Fewer Tennesseans have health insurance than a year ago, but most are satisfied with TennCare plans

Fewer Tennesseans have health insurance than a year ago, but most are satisfied with TennCare plans

October 29th, 2018 by Dave Flessner in Business Around the Region

Uninsured in Tennessee

The share of adults and children in Tennessee without health insurance rose this year to the highest level since 2014. But the number of uninsured persons in the state this year is still down 27 percent from the start of the decade before the Affordable Care Act, or ObamaCare, was adopted.

2018 - 6.7 percent, 451,627 persons

2017 - 6.0 percent, 408,083 persons

2016 - 5.6 percent, 368,792 persons

2015 - 5.7 percent, 370,115 persons

2014 - 7.2 percent, 472,008 persons

2013 - 9.6 percent, 611,368 persons

2012 — 9.2 percent, 577,813 persons

2011 - 9.5 percent, 604,222 persons

2010 - 9.9 percent, 618,445 persons

2009 - 10 percent, 616,967 persons

Source: Boyd Center for Business and Economic Research, University of Tennessee

Dividing the TennCare pie

* 36 percent on Volunteer State Health Plan administered by BlueCross BlueShield of Tennessee

* 33 percent on UnitedHealthcare (formerly AmeriChoice)

* 22 percent on Amerigroup plans

* 6 percent on TennCare select

Source: Boyd Center for Business and Economic Research, University of Tennessee

* 36 percent on Volunteer State Health Plan administered by BlueCross BlueShield of Tennessee

* 33 percent on UnitedHealthcare (formerly AmeriChoice)

* 22 percent on Amerigroup plans

* 6 percent on TennCare select

Source: Boyd Center for Business and Economic Research, University of Tennessee

Tennesseans on TennCare overwhelmingly say they are satisfied with their health care coverage, but a new survey finds the number of uninsured Tennesseans rose this year to the highest level in four years as a growing share of Tennesseans say they can't afford to buy any health insurance even with the subsidies offered for low-income households under the Affordable Care Act.

In a survey of 5,000 Tennesseans released Monday, University of Tennessee researchers found the share of adults in Tennessee without health insurance grew this year to 8.0 percent, up from 7.5 percent the previous year, while the share of uninsured children in the state increased from 1.5 percent in 2017 to 2.3 percent this year.

"Affordability continues to be the major reason cited for not having insurance, cited by approximately 80 percent of respondents across all income categories," said LeAnn Luna, the University of Tennessee accounting professor who authored the study on the Impact of TennCare in 2018. "Overall, TennCare continues to receive positive feedback from its recipients with 95 percent reporting satisfaction with the program. This positive feedback is a strong indication that TennCare is providing satisfactory medical care and meeting the expectations of those it serves."

UT researchers survey Tennesseans about health care every year to help measure the effectiveness of the state's Medicaid program, known as TennCare. Despite record high employment in the state, the share of Tennesseans overall with health insurance from either their employer or government programs declined this year from last year, leaving 42,544 more Tennesseans without health care coverage in 2018 compared with the previous year.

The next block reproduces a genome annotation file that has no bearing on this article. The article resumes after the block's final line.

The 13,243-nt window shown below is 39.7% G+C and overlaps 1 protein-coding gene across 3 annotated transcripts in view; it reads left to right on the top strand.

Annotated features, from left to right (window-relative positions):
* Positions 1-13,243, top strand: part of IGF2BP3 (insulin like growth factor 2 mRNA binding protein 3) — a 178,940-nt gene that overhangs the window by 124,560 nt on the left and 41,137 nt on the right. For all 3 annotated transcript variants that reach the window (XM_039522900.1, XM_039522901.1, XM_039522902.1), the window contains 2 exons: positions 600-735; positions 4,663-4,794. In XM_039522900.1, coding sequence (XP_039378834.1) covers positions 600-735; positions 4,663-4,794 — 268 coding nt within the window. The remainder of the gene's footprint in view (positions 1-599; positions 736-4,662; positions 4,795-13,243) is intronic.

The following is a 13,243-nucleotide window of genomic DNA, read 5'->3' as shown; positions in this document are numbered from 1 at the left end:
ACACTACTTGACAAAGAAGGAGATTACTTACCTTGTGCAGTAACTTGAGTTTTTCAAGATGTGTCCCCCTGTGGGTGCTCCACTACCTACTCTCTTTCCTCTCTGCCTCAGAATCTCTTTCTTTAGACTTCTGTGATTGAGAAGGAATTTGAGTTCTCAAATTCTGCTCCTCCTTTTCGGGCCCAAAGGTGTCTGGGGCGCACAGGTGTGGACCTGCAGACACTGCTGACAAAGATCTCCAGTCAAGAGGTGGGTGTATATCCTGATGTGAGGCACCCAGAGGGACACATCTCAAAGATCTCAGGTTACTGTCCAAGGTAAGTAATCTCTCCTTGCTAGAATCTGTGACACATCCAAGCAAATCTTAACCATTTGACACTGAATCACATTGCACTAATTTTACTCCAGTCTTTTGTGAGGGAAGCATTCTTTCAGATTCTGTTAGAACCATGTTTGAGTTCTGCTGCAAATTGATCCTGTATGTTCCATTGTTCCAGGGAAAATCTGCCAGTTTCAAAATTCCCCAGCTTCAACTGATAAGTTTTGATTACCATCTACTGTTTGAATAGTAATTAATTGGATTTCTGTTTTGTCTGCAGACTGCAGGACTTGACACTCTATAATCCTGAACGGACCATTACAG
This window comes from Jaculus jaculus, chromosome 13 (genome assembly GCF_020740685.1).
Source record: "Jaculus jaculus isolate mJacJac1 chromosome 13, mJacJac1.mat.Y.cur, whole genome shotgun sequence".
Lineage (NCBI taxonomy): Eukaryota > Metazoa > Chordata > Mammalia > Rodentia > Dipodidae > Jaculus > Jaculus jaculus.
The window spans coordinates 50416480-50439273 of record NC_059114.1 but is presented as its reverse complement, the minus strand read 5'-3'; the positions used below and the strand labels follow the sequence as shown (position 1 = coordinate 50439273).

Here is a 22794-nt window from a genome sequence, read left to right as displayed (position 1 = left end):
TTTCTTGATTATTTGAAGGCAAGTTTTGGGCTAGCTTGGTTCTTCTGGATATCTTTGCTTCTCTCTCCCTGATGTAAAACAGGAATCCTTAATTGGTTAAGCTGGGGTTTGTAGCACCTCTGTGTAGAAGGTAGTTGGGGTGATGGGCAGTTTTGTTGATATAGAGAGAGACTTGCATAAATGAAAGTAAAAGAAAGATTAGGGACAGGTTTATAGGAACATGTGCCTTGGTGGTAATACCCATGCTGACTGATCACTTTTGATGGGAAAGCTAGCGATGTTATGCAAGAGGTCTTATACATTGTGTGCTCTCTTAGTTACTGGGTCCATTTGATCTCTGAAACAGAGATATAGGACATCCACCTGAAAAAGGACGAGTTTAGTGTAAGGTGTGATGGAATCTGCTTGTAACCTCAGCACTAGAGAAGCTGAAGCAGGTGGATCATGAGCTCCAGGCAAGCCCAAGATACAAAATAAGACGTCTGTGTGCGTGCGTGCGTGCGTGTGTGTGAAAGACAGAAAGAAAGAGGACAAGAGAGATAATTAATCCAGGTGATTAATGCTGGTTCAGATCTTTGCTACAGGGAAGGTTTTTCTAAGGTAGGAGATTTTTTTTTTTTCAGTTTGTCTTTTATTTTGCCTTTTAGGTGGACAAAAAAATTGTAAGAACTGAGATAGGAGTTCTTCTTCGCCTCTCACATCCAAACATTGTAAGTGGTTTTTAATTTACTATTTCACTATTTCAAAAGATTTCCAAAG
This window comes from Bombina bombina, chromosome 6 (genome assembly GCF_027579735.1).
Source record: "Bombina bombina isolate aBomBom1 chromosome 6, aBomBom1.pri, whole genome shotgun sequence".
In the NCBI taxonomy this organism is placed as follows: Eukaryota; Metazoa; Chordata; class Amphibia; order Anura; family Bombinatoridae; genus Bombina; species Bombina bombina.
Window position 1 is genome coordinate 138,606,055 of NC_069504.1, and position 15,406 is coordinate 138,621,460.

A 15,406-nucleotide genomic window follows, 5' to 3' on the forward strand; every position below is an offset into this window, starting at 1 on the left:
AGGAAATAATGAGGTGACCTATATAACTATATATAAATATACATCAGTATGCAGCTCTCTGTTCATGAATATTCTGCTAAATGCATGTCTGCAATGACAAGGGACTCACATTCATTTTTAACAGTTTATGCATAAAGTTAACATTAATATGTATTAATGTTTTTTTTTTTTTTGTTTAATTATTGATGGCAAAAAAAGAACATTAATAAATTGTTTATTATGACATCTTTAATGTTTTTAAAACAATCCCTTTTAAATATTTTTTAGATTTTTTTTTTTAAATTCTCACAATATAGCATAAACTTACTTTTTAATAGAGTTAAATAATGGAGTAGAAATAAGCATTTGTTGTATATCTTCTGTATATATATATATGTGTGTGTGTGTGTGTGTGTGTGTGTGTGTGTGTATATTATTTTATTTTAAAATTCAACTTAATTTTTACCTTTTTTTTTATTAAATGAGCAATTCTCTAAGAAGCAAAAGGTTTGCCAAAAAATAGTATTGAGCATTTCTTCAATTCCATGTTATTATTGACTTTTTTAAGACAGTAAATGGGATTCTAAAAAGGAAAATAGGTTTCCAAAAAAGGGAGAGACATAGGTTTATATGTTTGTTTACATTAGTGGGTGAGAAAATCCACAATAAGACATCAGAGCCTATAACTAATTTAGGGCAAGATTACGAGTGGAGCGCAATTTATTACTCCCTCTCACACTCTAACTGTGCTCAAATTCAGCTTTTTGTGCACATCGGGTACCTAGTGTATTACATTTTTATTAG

Dr. Luna said the drop could be caused by several factors, although most respondents said that affordability was a major problem after health insurance rates under the individual coverage plans of Obamacare have more than doubled, on average, in the past five years. Rates are heading lower in 2019, which eligible persons will be able to start signing up for next month. But the Trump administration struck down the individual mandate that required everyone to buy health insurance or pay a penalty to the IRS.

With no mandate and less support for programs to sign up persons for Obamacare plans, it is not surprising that there was a decline in enrollment, especially as premiums rose for higher income persons not covered by subsidies, Luna said. The increase in Tennesseans without health insurance also is consistent with nationwide trends.

Overall, the survey found 77 percent of all heads of household and 71 percent of TennCare heads of households rated the quality of care as "good" or "excellent." Among those on Tenncare, 95 percent said they were either "very satisfied" or "somewhat satisfied" with the the quality of care they received.

Three fourths of the respondents on TennCare said they were able to get a doctor's appointment within a week, and 47 percent obtained an appointment within one day this year — the highest since UT has been tracking such results. Only 11 percent reported waiting more than three weeks for an appointment, a record low.

"I am pleased that TennCare continues to be recognized for providing access to high quality care for our members," TennCare director Wendy Long said in a statement about the new report. "We collaborate with our health plans to promote the delivery of the right care in the right place at the right time, and those efforts are paying off."

Contact Dave Flessner at dflessner@timesfreepress.com or at 757-6340